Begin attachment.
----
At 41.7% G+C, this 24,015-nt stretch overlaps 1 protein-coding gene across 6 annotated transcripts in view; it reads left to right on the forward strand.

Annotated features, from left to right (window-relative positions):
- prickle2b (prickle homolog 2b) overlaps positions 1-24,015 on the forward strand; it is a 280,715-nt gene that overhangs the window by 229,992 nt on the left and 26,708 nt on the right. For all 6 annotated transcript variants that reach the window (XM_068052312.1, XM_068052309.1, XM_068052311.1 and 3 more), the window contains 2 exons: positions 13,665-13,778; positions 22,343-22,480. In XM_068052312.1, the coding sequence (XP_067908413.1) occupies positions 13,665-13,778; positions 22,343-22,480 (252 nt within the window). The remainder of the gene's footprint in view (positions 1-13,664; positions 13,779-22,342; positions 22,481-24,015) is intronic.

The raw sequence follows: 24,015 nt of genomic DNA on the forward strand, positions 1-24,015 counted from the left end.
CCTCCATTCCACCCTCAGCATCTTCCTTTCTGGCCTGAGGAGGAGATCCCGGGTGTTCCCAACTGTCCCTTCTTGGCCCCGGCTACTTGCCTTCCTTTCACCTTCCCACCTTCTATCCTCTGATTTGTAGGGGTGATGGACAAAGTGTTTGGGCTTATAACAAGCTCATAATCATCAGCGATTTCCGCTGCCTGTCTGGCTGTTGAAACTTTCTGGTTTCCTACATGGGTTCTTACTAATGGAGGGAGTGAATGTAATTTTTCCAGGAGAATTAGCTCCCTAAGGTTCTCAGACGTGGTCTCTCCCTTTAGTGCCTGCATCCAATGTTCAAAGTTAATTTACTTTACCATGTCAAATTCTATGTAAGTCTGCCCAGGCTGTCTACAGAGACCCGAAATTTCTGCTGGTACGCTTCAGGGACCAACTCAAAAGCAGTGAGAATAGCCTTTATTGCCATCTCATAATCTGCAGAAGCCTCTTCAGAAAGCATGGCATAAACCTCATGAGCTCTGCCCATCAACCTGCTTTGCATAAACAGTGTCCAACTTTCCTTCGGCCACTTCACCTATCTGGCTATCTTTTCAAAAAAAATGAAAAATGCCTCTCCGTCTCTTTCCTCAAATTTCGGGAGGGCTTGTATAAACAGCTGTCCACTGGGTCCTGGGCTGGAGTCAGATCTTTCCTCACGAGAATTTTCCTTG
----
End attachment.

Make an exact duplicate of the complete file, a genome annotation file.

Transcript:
At 41.7% G+C, this 24,015-nt stretch overlaps 1 protein-coding gene across 6 annotated transcripts in view; it reads left to right on the forward strand.

Annotated features, from left to right (window-relative positions):
- prickle2b (prickle homolog 2b) overlaps positions 1-24,015 on the forward strand; it is a 280,715-nt gene that overhangs the window by 229,992 nt on the left and 26,708 nt on the right. For all 6 annotated transcript variants that reach the window (XM_068052312.1, XM_068052309.1, XM_068052311.1 and 3 more), the window contains 2 exons: positions 13,665-13,778; positions 22,343-22,480. In XM_068052312.1, the coding sequence (XP_067908413.1) occupies positions 13,665-13,778; positions 22,343-22,480 (252 nt within the window). The remainder of the gene's footprint in view (positions 1-13,664; positions 13,779-22,342; positions 22,481-24,015) is intronic.

The raw sequence follows: 24,015 nt of genomic DNA on the forward strand, positions 1-24,015 counted from the left end.
CCTCCATTCCACCCTCAGCATCTTCCTTTCTGGCCTGAGGAGGAGATCCCGGGTGTTCCCAACTGTCCCTTCTTGGCCCCGGCTACTTGCCTTCCTTTCACCTTCCCACCTTCTATCCTCTGATTTGTAGGGGTGATGGACAAAGTGTTTGGGCTTATAACAAGCTCATAATCATCAGCGATTTCCGCTGCCTGTCTGGCTGTTGAAACTTTCTGGTTTCCTACATGGGTTCTTACTAATGGAGGGAGTGAATGTAATTTTTCCAGGAGAATTAGCTCCCTAAGGTTCTCAGACGTGGTCTCTCCCTTTAGTGCCTGCATCCAATGTTCAAAGTTAATTTACTTTACCATGTCAAATTCTATGTAAGTCTGCCCAGGCTGTCTACAGAGACCCGAAATTTCTGCTGGTACGCTTCAGGGACCAACTCAAAAGCAGTGAGAATAGCCTTTATTGCCATCTCATAATCTGCAGAAGCCTCTTCAGAAAGCATGGCATAAACCTCATGAGCTCTGCCCATCAACCTGCTTTGCATAAACAGTGTCCAACTTTCCTTCGGCCACTTCACCTATCTGGCTATCTTTTCAAAAAAAATGAAAAATGCCTCTCCGTCTCTTTCCTCAAATTTCGGGAGGGCTTGTATAAACAGCTGTCCACTGGGTCCTGGGCTGGAGTCAGATCTTTCCTCACGAGAATTTTCCTTG